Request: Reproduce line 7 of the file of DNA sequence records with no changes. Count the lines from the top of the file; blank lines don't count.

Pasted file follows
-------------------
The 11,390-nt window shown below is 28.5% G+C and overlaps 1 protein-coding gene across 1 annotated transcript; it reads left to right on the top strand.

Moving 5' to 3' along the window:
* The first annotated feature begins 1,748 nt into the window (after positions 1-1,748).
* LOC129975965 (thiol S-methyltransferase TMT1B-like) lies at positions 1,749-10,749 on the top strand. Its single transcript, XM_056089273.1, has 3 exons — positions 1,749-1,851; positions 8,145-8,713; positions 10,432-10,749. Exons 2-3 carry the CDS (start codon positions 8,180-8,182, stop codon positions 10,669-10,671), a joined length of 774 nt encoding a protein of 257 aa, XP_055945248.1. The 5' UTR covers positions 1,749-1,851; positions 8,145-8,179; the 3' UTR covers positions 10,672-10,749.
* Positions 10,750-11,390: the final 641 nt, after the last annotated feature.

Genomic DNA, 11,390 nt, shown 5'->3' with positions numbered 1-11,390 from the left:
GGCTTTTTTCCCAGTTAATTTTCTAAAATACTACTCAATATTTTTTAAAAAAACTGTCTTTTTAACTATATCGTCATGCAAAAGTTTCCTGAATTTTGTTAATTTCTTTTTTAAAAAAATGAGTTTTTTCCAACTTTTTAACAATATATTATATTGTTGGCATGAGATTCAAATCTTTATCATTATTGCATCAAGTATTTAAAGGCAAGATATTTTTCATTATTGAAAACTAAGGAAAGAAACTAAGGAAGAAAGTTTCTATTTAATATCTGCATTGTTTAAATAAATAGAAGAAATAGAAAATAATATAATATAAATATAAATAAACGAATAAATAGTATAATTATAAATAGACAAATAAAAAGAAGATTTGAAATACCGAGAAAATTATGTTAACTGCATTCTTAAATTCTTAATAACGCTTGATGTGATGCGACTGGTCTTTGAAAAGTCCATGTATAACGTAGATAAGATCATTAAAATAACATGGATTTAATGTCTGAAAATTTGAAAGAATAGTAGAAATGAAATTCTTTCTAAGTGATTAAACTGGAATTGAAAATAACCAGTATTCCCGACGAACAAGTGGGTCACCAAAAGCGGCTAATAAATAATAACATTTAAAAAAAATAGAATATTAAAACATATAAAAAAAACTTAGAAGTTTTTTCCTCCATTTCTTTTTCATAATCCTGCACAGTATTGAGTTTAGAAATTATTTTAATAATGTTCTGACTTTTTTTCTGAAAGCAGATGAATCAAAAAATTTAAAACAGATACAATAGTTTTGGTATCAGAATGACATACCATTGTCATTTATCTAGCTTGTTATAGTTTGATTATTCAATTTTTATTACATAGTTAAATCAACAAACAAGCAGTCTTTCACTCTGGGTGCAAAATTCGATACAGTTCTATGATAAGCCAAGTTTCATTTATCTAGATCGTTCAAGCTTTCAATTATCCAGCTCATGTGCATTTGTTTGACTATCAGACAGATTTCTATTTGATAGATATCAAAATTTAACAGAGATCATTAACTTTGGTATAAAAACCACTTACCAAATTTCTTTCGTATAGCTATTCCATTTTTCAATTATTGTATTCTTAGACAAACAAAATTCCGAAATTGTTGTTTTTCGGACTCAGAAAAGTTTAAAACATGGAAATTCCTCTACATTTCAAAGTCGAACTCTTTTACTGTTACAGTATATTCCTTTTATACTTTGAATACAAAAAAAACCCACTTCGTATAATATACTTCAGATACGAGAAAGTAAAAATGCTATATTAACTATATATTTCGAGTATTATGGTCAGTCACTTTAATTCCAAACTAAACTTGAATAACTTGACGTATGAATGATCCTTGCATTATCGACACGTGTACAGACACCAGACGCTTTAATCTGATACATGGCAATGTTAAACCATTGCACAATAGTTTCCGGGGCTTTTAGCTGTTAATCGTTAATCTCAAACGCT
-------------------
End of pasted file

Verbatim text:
GGCTTTTTTCCCAGTTAATTTTCTAAAATACTACTCAATATTTTTTAAAAAAACTGTCTTTTTAACTATATCGTCATGCAAAAGTTTCCTGAATTTTGTTAATTTCTTTTTTAAAAAAATGAGTTTTTTCCAACTTTTTAACAATATATTATATTGTTGGCATGAGATTCAAATCTTTATCATTATTGCATCAAGTATTTAAAGGCAAGATATTTTTCATTATTGAAAACTAAGGAAAGAAACTAAGGAAGAAAGTTTCTATTTAATATCTGCATTGTTTAAATAAATAGAAGAAATAGAAAATAATATAATATAAATATAAATAAACGAATAAATAGTATAATTATAAATAGACAAATAAAAAGAAGATTTGAAATACCGAGAAAATTATGTTAACTGCATTCTTAAATTCTTAATAACGCTTGATGTGATGCGACTGGTCTTTGAAAAGTCCATGTATAACGTAGATAAGATCATTAAAATAACATGGATTTAATGTCTGAAAATTTGAAAGAATAGTAGAAATGAAATTCTTTCTAAGTGATTAAACTGGAATTGAAAATAACCAGTATTCCCGACGAACAAGTGGGTCACCAAAAGCGGCTAATAAATAATAACATTTAAAAAAAATAGAATATTAAAACATATAAAAAAAACTTAGAAGTTTTTTCCTCCATTTCTTTTTCATAATCCTGCACAGTATTGAGTTTAGAAATTATTTTAATAATGTTCTGACTTTTTTTCTGAAAGCAGATGAATCAAAAAATTTAAAACAGATACAATAGTTTTGGTATCAGAATGACATACCATTGTCATTTATCTAGCTTGTTATAGTTTGATTATTCAATTTTTATTACATAGTTAAATCAACAAACAAGCAGTCTTTCACTCTGGGTGCAAAATTCGATACAGTTCTATGATAAGCCAAGTTTCATTTATCTAGATCGTTCAAGCTTTCAATTATCCAGCTCATGTGCATTTGTTTGACTATCAGACAGATTTCTATTTGATAGATATCAAAATTTAACAGAGATCATTAACTTTGGTATAAAAACCACTTACCAAATTTCTTTCGTATAGCTATTCCATTTTTCAATTATTGTATTCTTAGACAAACAAAATTCCGAAATTGTTGTTTTTCGGACTCAGAAAAGTTTAAAACATGGAAATTCCTCTACATTTCAAAGTCGAACTCTTTTACTGTTACAGTATATTCCTTTTATACTTTGAATACAAAAAAAACCCACTTCGTATAATATACTTCAGATACGAGAAAGTAAAAATGCTATATTAACTATATATTTCGAGTATTATGGTCAGTCACTTTAATTCCAAACTAAACTTGAATAACTTGACGTATGAATGATCCTTGCATTATCGACACGTGTACAGACACCAGACGCTTTAATCTGATACATGGCAATGTTAAACCATTGCACAATAGTTTCCGGGGCTTTTAGCTGTTAATCGTTAATCTCAAACGCT